The world has often looked upon people perceived as “different” with suspicion. It has grown accustomed to putting them in boxes, assigning them labels and stereotyping them. Kids, too, are often “put in boxes” and treated according to how they are perceived: poor in math, too unfocused, too unruly, too calm, too touchy, too talkative, not talkative enough, and so on. But here’s the thing: stereotypes can have a terrible impact on your child’s behavior and self-confidence. Research says that stereotypes put invisible pressure on children and adults alike, pushing them to conform to the labels that are used to describe them. In scientific terms, this is referred to as the stereotype threat.
The term stereotype threat was first used by Aronson and Steele to explain how sensitivity to certain stereotypes lead to poor performance. The researchers found that even when people who did not believe in the stereotypes held about them, simply being aware that others held those stereotypes affected their behavior, their self-esteem and their performance.
Criticism has been levelled against stereotype threat findings for reasons such as publication bias and the presence of methodological flaws in these studies. Some critics argue that eliminating stereotype threat cannot completely eliminate differences in test performance, or that other issues explaining achievement disparities may exist. That said, a huge amount of evidence suggests that stereotype threat not only exists but also impacts behavior and self-confidence levels, and therefore reducing it can have a positive impact on behavior and performance.
In one study, researchers found that equally qualified female university students had poorer results on a math test when they were told that the test would produce gender differences. In other words, they had poorer results when, before the test, they were told that males performed better than females at math. Differences in performance were eliminated when the test was described as not producing gender differences.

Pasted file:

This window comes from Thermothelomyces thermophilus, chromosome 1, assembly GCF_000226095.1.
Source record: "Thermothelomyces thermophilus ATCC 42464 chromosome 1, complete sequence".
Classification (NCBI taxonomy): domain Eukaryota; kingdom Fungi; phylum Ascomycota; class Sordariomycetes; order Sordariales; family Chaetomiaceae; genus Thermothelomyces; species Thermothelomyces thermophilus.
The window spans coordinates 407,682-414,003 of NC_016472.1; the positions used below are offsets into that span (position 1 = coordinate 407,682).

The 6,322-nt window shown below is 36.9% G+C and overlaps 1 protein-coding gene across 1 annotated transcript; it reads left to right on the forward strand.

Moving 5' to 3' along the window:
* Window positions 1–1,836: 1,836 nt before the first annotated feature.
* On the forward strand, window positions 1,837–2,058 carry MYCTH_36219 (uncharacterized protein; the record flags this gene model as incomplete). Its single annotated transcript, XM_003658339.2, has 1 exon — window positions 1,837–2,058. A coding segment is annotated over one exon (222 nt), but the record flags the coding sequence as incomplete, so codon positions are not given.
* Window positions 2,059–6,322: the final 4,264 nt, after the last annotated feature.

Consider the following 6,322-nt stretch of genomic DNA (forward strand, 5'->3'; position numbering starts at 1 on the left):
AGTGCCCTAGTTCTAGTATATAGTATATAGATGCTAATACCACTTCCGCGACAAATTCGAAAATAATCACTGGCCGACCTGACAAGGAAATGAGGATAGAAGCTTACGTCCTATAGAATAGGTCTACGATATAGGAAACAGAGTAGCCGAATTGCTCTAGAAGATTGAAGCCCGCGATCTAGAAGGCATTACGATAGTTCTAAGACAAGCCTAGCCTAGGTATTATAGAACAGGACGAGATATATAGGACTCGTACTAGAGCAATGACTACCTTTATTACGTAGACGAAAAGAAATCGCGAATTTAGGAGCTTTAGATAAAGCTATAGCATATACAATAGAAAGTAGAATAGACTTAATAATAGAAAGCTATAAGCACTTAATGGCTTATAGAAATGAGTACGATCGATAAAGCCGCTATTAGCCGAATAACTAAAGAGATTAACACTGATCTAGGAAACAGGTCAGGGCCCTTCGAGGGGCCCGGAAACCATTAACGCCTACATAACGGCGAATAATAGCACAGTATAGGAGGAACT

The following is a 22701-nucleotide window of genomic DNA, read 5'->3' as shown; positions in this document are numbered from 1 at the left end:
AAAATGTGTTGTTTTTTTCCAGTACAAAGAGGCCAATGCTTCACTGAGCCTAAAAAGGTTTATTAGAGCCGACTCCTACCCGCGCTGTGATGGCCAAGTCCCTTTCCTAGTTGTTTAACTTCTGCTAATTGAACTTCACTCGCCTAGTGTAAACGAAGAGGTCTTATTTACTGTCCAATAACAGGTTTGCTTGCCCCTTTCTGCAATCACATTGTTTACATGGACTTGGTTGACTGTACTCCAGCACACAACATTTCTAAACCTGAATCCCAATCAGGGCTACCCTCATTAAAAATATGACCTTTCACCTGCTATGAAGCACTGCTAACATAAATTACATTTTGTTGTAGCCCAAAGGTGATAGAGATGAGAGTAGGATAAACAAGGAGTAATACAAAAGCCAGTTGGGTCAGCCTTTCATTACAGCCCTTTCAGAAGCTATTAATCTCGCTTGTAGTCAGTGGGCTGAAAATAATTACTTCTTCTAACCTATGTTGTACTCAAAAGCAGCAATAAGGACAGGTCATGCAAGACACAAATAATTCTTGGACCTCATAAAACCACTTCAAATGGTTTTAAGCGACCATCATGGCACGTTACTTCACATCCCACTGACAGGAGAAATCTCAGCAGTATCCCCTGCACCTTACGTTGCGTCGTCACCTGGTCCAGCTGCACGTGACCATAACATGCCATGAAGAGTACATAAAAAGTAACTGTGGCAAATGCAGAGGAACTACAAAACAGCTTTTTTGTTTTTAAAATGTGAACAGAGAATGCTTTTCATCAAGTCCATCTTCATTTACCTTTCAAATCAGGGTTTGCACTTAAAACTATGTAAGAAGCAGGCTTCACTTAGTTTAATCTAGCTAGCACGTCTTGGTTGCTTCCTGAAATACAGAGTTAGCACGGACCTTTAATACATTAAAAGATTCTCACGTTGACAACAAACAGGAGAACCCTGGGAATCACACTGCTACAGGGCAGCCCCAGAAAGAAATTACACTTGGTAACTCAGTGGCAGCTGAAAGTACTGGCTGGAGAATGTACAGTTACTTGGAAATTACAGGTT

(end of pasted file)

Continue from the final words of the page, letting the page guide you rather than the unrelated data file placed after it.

In another study, athletes were asked to participate in a sports test that measured “natural athletic ability”. The researchers found that the participants who believed that the test would confirm the negative stereotypes held about their race’s athletic ability practiced less before the test. Another study found that black athletes performed worse when a sports test was framed as testing “sports intelligence”, and white athletes performed worse when they were told the test was about “natural athletic ability”. Other studies have come to the same conclusion: If an individual believes that a task measures his abilities, he is more likely to show a higher degree of stereotype threat.
Stereotype threat also affects kids, and we now know that it can lead to poorer performance, inappropriate behavior, low confidence, and disinterest. This makes perfect sense: a child who believe he is “poor in math” can begin to believe that this is a fundamental part of his nature and put in little effort because of his belief that “effort won’t change much”. A child who is always described as messy, or aggressive, or slow will continue to act so, because the more he is described with these labels, the more he learns to believe that those labels represent who he really is.
We now know that the more an individual identifies with the stereotyped groups, the higher the chances of stereotype threat. Some researchers suggest that this may be explained by anxiety-related behavior which ultimately impacts their working memory and executive functions.
Stereotype threat can have long-term consequences on your child’s behavior. The available research suggests that it can lead to low performance, make her engage in self-handicapping behavior, or even cause her to disengage from the situations she judges as threatening.
Five things you can start doing today to raise your child’s confidence levels